This January I traveled down to Sydney to take the Functional Movement Screen (FMS) Levels 1 & 2. To be honest, it was quite overdue as I had been looking at the material for over two years but never had a chance to get taught it correctly. In essence, the Functional Movement Screen is a series of seven movement patterns that require some form of balance, stability or mobility. It is massively popular in the United States at the moment (most NFL teams use the FMS in their training programs) and it is a great method of getting a good idea of where you are at in terms of your injury risk; whether you are an athlete or not.
Now people can get confused with the actual purpose of the FMS and it is not designed to be used to predict athletic performance (which recent studies concur on). For instance, just because you score less on the FMS than another athlete does not make you a worse athlete in your chosen sport.
What it is designed to do however is to give you an idea of the quality of movement patterns and an indication of injury risk based on biomechanics. Now before I go further, I must mention that biomechanics are only one factor that contributes to your injury risk. For instance, some researchers have found that back pain is almost 60% genetic so if your parents had back pain, sorry but you are likely to have it too. Other proven factors include chemical makeup of individuals (i.e. an imbalance of fatty acids, low cellular pH), proprioception and neuromuscular control at joints, gender, hormonal levels, previous injury history, previous activity levels and BMI (sometimes you just have to lose some weight to take the loads of the joints!). So although as health professionals we would love it if biomechanics were the be all and end all for improving injuries because it is something we can assess and control easily, unfortunately it is really multifactorial. In saying that though, we need to address biomechanics and the FMS is a great place to start.
Here is the FMS being used on Nike's top basketballers in the U.S. - if you are a sports geek like you'll love the video!
The FMS consists of as mentioned seven movements: the overhead squat, hurdle step, inline lunge, shoulder mobility, active straight leg raise, trunk stability push up and rotary stability. There are a few orthopedic screening tests that are also included but basically you get scored out of 3 for each movement and if you score less than 14 – 16 out of 21 (depending on the study and population i.e. NFL players vs. firefighters) you are around 4 times more likely to be injured. Also if you have asymmetries in the test (one leg you get a score of 3 and another you get a score of 1) then you are also much more likely to be injured.
The 7 Movements of the FMS
So after attending the course and becoming certified, I consider the FMS a great tool to check up on how you are doing in regards to injury risk. You can think of it as being similar to using your blood pressure to check your cardiac risk or going to a dentist for a yearly annual check up. It is something you should do to know what is going on. Anyway apart from learning the nuts and bolts, there were also a few great little pieces of advice I picked up or was reminded of that I thought I would share with you. Here they are:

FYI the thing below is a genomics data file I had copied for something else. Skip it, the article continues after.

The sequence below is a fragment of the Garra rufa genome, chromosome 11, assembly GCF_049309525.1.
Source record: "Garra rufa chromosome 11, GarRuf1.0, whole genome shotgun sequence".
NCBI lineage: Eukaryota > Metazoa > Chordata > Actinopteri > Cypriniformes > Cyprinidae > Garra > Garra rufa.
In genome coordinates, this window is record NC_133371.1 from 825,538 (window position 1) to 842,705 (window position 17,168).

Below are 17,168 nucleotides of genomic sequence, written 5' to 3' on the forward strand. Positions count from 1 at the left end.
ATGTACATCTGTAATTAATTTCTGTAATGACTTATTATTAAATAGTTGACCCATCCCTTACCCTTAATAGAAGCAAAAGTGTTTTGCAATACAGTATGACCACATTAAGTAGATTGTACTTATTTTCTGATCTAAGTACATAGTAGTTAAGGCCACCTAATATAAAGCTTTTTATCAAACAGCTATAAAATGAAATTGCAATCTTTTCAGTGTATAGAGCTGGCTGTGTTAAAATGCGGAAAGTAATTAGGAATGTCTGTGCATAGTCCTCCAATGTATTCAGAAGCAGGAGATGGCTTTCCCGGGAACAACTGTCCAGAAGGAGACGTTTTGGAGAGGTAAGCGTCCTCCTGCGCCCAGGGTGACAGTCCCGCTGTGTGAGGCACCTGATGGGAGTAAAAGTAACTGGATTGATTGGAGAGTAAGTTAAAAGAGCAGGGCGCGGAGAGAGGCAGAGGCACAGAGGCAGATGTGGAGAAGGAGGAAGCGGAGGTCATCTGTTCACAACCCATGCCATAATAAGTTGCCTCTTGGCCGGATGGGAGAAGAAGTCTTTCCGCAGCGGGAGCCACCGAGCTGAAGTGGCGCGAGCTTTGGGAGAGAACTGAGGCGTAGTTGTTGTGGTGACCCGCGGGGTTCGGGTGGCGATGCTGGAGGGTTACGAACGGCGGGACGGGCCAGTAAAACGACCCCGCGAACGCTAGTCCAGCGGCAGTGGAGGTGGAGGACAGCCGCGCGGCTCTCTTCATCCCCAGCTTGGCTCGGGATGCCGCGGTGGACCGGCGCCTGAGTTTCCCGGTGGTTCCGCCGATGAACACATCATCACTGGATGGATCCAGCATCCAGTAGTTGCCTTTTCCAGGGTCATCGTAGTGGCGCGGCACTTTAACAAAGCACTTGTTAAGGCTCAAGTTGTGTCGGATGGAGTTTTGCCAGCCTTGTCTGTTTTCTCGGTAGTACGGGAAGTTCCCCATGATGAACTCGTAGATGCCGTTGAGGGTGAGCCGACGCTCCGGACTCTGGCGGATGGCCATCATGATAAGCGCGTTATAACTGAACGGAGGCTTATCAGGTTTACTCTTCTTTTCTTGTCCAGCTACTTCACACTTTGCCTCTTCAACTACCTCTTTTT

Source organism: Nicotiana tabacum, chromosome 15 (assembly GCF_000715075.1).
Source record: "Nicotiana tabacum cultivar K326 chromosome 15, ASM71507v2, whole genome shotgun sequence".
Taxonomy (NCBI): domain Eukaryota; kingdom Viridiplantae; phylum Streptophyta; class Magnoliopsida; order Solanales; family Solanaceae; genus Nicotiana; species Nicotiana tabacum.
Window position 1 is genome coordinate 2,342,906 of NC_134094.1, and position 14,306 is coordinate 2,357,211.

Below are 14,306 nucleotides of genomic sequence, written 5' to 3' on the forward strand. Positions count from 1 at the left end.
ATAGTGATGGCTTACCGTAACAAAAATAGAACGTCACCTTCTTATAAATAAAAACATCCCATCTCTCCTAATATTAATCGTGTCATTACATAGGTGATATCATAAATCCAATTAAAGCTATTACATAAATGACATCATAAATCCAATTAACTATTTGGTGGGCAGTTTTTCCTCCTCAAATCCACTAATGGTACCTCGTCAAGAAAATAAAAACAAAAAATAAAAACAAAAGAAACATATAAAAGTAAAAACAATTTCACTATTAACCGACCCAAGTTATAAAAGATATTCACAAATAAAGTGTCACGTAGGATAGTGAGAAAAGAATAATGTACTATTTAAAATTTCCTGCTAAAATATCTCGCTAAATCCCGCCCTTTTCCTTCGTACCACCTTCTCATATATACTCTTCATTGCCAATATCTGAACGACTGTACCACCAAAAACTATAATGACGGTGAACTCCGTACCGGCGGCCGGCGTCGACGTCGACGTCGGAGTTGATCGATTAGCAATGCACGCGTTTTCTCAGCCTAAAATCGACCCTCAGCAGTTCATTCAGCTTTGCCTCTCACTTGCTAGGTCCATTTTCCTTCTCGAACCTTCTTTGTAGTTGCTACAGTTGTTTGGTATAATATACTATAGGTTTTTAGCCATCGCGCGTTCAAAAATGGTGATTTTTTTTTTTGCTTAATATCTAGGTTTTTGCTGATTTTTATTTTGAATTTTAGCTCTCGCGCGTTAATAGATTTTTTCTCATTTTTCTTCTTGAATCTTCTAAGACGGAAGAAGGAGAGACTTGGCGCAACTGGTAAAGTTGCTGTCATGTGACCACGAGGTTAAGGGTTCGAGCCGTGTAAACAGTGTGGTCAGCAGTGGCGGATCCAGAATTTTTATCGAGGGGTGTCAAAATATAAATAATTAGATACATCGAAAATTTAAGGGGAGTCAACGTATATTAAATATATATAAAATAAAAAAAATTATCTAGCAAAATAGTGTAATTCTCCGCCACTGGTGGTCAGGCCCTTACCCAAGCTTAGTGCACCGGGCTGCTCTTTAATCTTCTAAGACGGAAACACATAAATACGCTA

For most cases, if you mobility problems (i.e. you cannot get enough range of motion at a joint) that needs to be addressed before trying to add stability exercises. So it is no good doing full squats with weight until you can get in the full squat position first.
Your ability to dorsiflex the ankle (pull the toes up to the knee) decreases the need for flexion of the lumbar spine during locomotion (i.e. running or walking). This is crucial as we don’t really want the lumbar spine to be doing countless flexion cycles during running or walking as it will potentially place a heap of wear and tear of lumbar structures and vertebral discs. Because of this I really like machine dorsiflexion movements.
Improving dorsiflexion function will help lower back function during running
If you have problems with the hips, you are probably going to have to address those first before you look at shoulder issues. The shoulder has a really intimate relationships with both the ipsilateral (same side) and the contralateral (opposite side) hip. As a tip, this relationship also exists with the ankles as well! Nevertheless, it never ceases to amaze me how fixing hip problems leads to a decrease in shoulder issues and if you both at the same time, always concentrate on the hips.
If your hips are not up to speed, they are going to play havoc on your shoulders
Another thing to check over before addressing shoulder problems or injuries is both thoracic extension and thoracic rotation. If either of these are deficient it means the shoulder (and especially the external rotators as they decelerate the arm in punching, pressing or throwing motions) will have to go through a whole lot more wear and tear than what you would like. This will eventually lead to overuse and chronic injuries like rotator cuff tendosis.
In athletic positions, you normally generate power from three positions: a squat stance, a split squat (or lunge) stance or on one leg. The FMS does a nice job of seeing if there are issues in one or the other and which one you might need to devote a bit more time to. So for instance, if someone scored a 3 on the overhead squat (which is perfect) but only a 1 on the hurdle step then they are more than likely going to need more work on one leg exercises than on squatting type exercises.